The prevalence of MMT was found to be 50% in this study, which is similar to that of previously reported studies. [5,12,16] The most consistent reported statistical finding influencing MMT, and reinforced in this study, was the association with complete CrCLR. [16,17,18,19,20,21] With altered stifle biomechanics due to MMT and instability associated with CrCLR, it is well recognized that the progression of OA accelerates but the sequence of events is still unclear. [1,3,20,22] Osteoarthritis can be both a consequence and a cause of MMT. [15,22] The association between MMT and higher degrees of OA is evident and may be due to the loss of meniscal function causing increased progression of osteophytes. Proinflammatory mediators in the joint drive degradative processes in the menisci, and the menisci contribute to OA through their own production of proinflammatory and degradative mediators. [6,7,8] The increases in IL-6, IL-8, MCP-1, and KC (GROα) by the meniscus in response to IL1-β stimulation is similar to that reported for chondrocytes and synoviocytes, indicating that the meniscus is another source for these cytokines and chemokines during OA development and progression. [6]–8] It is also well known that OA occurs secondary to the loss of function of CrCLR and can therefore affect all tissues in the joint to varying degrees, including the meniscus. [14] Stifle OA can also contribute to MMT by abnormal loading and breakdown of meniscal structure. [14,22,24,25]

We evaluated OA in CrCLR with and without MMT via arthroscopy and arthrotomy and found MMT occurred more frequently with severe OA, but not with mild or moderate OA. Our findings are consistent with previous reports that the severity of OA did not correlate with the severity of the meniscal injury but that meniscal injury itself did correlate with severe OA. [17,26] Contrary to Flo 1993, Gambaredella 1981, Timmermann 1998 and Kaufman 2017, our study did not show an association of MMT with a duration of lameness. [15, 2729] Differences can include the definition of duration of lameness; we evaluated the duration of lameness as the length of time between the onset of lameness and surgery and categorized them into groups of subacute, acute, and chronic.

The normal aging process leads to progressive loss of collagen fiber organization, decreased cell function, reduced cell density, and loss of water content. With the inability to effectively maintain the extracellular matrix, the meniscus experiences oxidative stress and damage through modulation of cell signaling pathways that regulate anabolic and catabolic activity resulting in abnormal matrix organization and cellularity. [34,35]. This structural disorganization can then lead to meniscal injury which is consistent with our findings and others that increasing age is a risk factor for MMT [23, 3437]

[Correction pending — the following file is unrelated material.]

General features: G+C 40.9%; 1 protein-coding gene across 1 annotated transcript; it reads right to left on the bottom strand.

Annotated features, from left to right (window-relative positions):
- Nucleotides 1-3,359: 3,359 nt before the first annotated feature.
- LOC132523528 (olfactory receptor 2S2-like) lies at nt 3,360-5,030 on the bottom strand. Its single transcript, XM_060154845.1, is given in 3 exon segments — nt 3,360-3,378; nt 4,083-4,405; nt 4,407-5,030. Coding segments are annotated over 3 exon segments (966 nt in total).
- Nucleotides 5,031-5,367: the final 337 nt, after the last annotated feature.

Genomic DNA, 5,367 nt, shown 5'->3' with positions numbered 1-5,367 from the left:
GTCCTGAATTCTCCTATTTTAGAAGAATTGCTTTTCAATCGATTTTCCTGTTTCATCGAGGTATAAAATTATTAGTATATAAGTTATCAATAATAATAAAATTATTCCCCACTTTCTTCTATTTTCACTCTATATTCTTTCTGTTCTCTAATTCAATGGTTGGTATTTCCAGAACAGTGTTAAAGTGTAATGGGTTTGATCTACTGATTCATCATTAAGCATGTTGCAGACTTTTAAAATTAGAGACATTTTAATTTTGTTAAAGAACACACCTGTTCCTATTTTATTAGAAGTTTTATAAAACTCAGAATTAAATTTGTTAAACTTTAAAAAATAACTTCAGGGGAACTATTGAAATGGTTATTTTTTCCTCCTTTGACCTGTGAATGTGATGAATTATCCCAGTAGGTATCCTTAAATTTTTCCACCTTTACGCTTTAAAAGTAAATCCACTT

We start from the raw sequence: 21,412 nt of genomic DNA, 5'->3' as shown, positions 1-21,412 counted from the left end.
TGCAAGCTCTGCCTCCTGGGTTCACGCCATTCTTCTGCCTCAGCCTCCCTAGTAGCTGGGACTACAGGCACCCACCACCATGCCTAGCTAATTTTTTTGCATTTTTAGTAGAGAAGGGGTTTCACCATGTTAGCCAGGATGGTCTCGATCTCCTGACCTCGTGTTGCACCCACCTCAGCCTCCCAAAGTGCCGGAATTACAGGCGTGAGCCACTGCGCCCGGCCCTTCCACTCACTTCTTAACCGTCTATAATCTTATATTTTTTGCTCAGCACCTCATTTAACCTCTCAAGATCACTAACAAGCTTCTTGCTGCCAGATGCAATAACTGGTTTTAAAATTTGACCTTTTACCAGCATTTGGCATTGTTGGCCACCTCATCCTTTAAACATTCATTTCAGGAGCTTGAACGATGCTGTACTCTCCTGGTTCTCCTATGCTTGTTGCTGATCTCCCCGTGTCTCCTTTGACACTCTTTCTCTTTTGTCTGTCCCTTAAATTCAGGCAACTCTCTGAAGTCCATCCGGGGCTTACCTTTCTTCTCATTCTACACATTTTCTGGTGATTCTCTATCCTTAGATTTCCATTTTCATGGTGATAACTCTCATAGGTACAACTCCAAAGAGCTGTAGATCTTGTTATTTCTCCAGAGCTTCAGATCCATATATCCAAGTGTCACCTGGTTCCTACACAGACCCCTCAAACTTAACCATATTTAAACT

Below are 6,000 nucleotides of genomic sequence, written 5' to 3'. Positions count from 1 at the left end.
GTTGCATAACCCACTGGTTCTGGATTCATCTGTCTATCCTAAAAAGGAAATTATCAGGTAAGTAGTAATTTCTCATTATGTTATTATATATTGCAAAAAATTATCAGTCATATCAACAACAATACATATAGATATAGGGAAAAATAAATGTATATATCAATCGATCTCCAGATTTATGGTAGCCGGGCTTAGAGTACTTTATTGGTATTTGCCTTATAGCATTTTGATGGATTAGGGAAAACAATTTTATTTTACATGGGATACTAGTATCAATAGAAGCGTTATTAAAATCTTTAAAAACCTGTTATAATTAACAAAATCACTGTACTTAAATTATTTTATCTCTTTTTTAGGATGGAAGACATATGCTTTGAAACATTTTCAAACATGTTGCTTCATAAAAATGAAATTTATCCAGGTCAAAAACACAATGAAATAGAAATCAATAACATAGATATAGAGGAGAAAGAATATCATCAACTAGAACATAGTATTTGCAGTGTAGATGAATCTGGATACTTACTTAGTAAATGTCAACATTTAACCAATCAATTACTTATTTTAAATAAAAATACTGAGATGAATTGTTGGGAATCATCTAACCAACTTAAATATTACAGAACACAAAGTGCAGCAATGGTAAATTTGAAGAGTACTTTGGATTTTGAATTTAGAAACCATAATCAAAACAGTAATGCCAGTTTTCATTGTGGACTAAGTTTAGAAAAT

Studies have shown that meniscal injuries are a common postoperative complication of surgical stabilization in dogs treated for CrCLR. [13,31,32] The presence of post-surgical meniscal pathology may be due to failure of diagnosis at the time of surgery (latent tears) or a result of residual joint instability (post-liminary tears). [13,32] In this study, we found a 24% chance of repeat surgery due to latent or post-liminary MMT. Therefore, intra-operatively, it would be beneficial to further focus on meniscus pathology when given a stifle with severe OA, increasing age, a sporting, and mixed breed group, and when the CrCLR is complete.


The limitations of the study are that it is retrospective in nature with interobserver variability in the grading of OA. Other factors that could affect this data include the surgeon’s skill level for detecting meniscal pathology, the surgeon’s skill level and preference for arthroscopy vs. arthrotomy, latent meniscal tears which were missed at initial arthrotomy (and which may have been diagnosed with arthroscopy), and insufficient record keeping.

Data availability

The datasets used and/or analyzed during the current study are available from the corresponding author on reasonable request.



Tibial plateau leveling osteotomy




Odds ratio


Cranial cruciate ligament rupture


Medial meniscal tear


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Kevin W. Zhang, Joseph Wiegel DVM, DACVS, Adesola Odunayo, DVM, MS, DACVECC, Fernando Leyva, DVM, DACVS-SA, CCRP.


Blue Pearl Veterinary Partners funded the submission fee.

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CF collecting and organizing data, writing the manuscript; MF editor; CO statistics analysis and editor. All authors read and approved the final manuscript.

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Correspondence to Canny Fung.

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Fung, C., Ficklin, M. & Okafor, C.C. Associations between meniscal tears and various degrees of osteoarthritis among dogs undergoing TPLO for cranial cruciate ligament rupture. BMC Res Notes 16, 36 (2023).